From aviation to yaks, Pontiac FFA offers virtual feast of U.S. ag

Eli and Ava Faber watch Colorado FFA President Ashlyn Ochsner give a live presentation during the Pontiac FFA Virtual Ag Extravaganza. Across five time zones and eight states, 29 FFA members explained ag from aviation to yaks. (Photo by Mary Mackinson Faber)

Adam Jacobs showed an airplane he might fly for agricultural aviation. Matthea Boatright displayed a hat she’d made from her yaks’ fiber. Brothers Peyton and Tyson Cramer brought viewers into a tractor cab to explain GPS and auto steering.

The Pontiac FFA Chapter showcased U.S. agriculture’s diversity recently during a coast-to-coast, live show-and-tell. The virtual event featured FFA members who provided 29 learning stations from eight states and five time zones.

“I think it’s awesome the agricultural industry has so much to offer, such a wide variety,” said Samantha Johns, a Pontiac chapter officer who will be a junior next year. Johns coordinated an intricate production schedule of different time zones and produced graphics for the event.

Chapter Adviser Jesse Faber explained his members usually host 1,200 to 1,400 elementary students each May for an Ag Extravaganza at the high school. When COVID-19 restrictions prevented that, Faber and his officer team mused about alternatives during a virtual meeting in early April. The winner? A live Zoom event on YouTube and Facebook. Recordings are available on Pontiac FFA's Facebook page or Pontiac YouTube Virtual Ag Extravaganza. You can also watch it below.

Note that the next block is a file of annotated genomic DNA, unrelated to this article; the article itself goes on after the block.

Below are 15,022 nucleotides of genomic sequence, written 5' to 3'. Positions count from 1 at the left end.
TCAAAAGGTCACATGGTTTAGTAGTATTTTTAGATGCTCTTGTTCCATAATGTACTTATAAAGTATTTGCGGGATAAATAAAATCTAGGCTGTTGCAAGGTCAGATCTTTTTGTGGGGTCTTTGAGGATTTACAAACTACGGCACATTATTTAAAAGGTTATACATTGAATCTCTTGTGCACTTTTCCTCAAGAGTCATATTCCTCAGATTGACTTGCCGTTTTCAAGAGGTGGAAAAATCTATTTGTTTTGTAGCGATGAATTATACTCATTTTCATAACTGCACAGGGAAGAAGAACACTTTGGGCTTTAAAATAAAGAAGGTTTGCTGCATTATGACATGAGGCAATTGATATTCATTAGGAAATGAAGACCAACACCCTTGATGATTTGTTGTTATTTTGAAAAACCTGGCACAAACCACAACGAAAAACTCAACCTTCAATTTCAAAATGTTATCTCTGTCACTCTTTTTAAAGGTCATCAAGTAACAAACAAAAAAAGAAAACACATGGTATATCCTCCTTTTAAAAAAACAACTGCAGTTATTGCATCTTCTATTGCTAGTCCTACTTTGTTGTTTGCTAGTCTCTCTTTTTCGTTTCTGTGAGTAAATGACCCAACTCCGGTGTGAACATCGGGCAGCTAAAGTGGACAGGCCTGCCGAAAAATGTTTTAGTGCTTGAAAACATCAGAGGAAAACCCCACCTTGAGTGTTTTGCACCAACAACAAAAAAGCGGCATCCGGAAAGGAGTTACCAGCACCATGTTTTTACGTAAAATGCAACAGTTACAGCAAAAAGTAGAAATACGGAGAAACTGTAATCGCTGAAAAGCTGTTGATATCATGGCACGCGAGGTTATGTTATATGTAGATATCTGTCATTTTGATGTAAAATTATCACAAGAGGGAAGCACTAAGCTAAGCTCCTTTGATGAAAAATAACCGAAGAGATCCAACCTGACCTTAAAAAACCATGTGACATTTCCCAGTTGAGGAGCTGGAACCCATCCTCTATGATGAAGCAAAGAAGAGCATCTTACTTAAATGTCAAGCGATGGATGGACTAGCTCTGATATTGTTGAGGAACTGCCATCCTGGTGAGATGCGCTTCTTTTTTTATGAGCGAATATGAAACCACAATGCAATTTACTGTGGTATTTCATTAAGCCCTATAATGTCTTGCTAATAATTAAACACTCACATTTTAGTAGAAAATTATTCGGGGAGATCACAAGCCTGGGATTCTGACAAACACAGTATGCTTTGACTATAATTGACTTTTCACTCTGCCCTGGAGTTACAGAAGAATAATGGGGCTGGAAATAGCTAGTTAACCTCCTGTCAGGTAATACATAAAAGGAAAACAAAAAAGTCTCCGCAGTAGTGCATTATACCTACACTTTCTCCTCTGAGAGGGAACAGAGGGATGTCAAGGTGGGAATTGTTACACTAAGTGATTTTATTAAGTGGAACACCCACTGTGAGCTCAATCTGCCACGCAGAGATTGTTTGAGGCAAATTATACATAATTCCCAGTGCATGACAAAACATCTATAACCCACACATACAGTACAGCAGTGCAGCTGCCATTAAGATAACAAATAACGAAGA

“The idea was to be geared to young students as a virtual field trip. It was fantastic. I was impressed and proud of how many joined in and participated,” said Faber, who oversaw a seven-hour broadcast on three computers running simultaneously in his home basement.

The participants included several FFA members from Pontiac and other Illinois chapters. Faber reached out to FFA connections in other states, and educational locations expanded.

“I was expected it to be kids from our chapter and maybe last two hours … It exploded,” Johns said, with a laugh. “It was crazy with all the time zones involved.” Johns kicked off the event with a segment on caring for her seven registered show pigs.

Faber noted the diversity even within a single subject, such as beef production. He pointed to Emma Freebairn of Illinois showing a cattle feedlot, Colorado FFA President Ashlyn Ochsner discussing a cattle ranch and three other beef teaching segments.

Animal highlights included meat goats, hogs, horses, rabbits - and some exotic ones. Alaska FFA Secretary Matthea Boatright from the Kenai Peninsula described her yaks that she trains for riding and work as pack animals. Ninety miles from the Canadian border, Joe Walsh of Tok, Alaska, shared information about trapping wolves, wolverines and other wildlife.

A segment from Washington state highlighted how FFA members serve others. A combat veteran described Romeo, his Labrador service dog, and how Grandview FFA members had worked with his new companion.

Given the virtual technology involved, Faber said connectivity wasn’t an issue except for three challenges - two that occurred during presentations in barns and the third at a logging site in New York.

Johns appreciated the opportunity to show more about agriculture even in her own town. “You can’t bring a plane to school,” she said.

Faber acknowledged COVID-19 circumstances led him and his students to use technology and reach out to other FFA members nationwide who also were available because of pandemic restrictions. “I think there are a lot of opportunities and things we discovered that I hope we keep,” the ag teacher said. He mused one day students might divide the daylong recording into segments that could be used as individual lessons.

Johns mentioned a feeling undoubtedly shared by many Pontiac FFA members after their ambitious project: “When it was over, we heaved a sigh of relief.”